THOMAS J. MOORE, M.D.; ROBERT G. DLUHY, M.D.; GORDON H. WILLIAMS, M.D.; JOHN P. CAIN, M.D.
Previous reports differ regarding the frequency and course of pituitary tumors occurring after adrenalectomy for bilateral adrenal hyperplasia (Nelson's syndrome). In this report, 120 patients who were adrenalectomized for bilateral adrenal hyperplasia were followed for 2 to 20 years. Nine of the 120 developed Nelson's syndrome (8%), the tumors appearing 6 months to 16 years after adrenalectomy. In the majority of cases, the course was benign; seven patients are living an average of 9.7 years after discovery of their tumors. Finally, contrary to previous reports, pituitary irradiation before adrenalectomy did not prevent Nelson's syndrome. Twenty of 120 patients had pituitary irradiation as the initial treatment for bilateral adrenal hyperplasia and two subsequently developed pituitary tumors. Thus, after adrenalectomy for bilateral adrenal hyperplasia, all patients, regardless of previous pituitary irradiation, should be followed indefinitely with periodic X rays of the sella turcica for the possible occurrence of Nelson's syndrome.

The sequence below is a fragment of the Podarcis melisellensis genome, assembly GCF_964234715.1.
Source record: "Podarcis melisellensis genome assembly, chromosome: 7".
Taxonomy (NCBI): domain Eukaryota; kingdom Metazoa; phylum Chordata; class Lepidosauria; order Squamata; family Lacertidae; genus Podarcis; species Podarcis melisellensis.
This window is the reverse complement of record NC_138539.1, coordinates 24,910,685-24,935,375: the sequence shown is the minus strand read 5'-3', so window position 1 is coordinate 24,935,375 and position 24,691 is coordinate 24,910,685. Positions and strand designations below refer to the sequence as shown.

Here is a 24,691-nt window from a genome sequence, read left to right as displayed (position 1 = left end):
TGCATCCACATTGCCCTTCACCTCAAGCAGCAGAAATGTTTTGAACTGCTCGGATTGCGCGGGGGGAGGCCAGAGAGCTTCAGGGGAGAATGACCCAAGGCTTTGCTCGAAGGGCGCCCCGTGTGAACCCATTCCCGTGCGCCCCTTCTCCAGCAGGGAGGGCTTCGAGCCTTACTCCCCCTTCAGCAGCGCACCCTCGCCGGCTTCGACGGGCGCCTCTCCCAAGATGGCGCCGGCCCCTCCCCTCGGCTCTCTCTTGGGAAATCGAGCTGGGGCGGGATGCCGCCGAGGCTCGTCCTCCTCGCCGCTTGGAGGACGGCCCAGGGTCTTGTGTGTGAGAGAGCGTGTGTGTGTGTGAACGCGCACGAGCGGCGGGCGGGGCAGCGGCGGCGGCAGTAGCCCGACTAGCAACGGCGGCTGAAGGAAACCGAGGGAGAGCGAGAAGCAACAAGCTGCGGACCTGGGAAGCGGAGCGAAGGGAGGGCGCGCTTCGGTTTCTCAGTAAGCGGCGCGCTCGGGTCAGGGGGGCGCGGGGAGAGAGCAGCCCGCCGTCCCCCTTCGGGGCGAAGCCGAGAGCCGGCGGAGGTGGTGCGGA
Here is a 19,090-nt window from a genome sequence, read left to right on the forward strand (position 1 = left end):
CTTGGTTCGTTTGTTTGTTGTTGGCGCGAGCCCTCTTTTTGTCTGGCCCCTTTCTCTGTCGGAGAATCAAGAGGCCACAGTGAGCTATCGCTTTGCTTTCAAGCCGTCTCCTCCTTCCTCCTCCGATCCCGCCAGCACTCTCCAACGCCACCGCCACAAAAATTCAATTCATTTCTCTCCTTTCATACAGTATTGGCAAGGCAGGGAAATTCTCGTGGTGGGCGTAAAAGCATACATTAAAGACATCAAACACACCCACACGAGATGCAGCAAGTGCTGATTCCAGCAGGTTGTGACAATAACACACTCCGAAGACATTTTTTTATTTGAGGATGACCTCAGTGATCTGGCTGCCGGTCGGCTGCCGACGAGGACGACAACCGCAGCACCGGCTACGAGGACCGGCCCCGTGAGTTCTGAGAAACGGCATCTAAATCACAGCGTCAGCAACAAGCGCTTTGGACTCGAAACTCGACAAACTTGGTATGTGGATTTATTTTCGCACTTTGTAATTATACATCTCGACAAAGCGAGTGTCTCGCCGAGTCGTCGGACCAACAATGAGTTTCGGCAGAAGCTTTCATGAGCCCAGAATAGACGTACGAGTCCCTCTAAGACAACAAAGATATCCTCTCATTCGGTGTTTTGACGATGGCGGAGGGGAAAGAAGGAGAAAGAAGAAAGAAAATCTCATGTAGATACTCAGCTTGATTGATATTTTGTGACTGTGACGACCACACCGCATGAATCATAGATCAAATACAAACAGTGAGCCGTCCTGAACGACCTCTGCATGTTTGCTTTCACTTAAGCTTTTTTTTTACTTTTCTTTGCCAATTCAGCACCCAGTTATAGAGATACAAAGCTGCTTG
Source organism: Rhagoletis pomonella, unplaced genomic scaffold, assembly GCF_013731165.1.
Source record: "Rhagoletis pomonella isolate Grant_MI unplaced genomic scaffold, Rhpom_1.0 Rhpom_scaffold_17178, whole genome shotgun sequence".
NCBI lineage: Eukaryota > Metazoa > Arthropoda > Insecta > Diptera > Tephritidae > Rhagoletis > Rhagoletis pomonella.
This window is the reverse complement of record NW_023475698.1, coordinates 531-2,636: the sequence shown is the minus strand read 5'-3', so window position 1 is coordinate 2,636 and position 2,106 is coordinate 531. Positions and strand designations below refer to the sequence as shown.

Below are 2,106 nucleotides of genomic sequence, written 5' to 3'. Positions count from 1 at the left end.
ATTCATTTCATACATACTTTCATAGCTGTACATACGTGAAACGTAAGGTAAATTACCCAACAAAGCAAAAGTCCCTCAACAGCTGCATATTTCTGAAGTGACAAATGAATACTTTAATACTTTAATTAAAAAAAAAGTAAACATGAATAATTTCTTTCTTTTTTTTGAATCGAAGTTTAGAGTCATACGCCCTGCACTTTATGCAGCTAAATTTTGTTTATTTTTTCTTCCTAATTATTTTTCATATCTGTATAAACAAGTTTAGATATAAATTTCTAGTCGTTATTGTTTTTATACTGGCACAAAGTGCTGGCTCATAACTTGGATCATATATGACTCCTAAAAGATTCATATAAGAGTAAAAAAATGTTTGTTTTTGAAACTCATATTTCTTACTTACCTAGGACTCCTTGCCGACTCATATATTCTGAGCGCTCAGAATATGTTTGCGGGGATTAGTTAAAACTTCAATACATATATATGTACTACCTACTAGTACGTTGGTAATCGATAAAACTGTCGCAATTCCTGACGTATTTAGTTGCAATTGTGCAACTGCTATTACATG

THOMAS J. MOORE, ROBERT G. DLUHY, GORDON H. WILLIAMS, JOHN P. CAIN. Nelson's Syndrome: Frequency, Prognosis, and Effect of Prior Pituitary Irradiation. Ann Intern Med. 1976;85:731–734. doi: 10.7326/0003-4819-85-6-731
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Published: Ann Intern Med. 1976;85(6):731-734.
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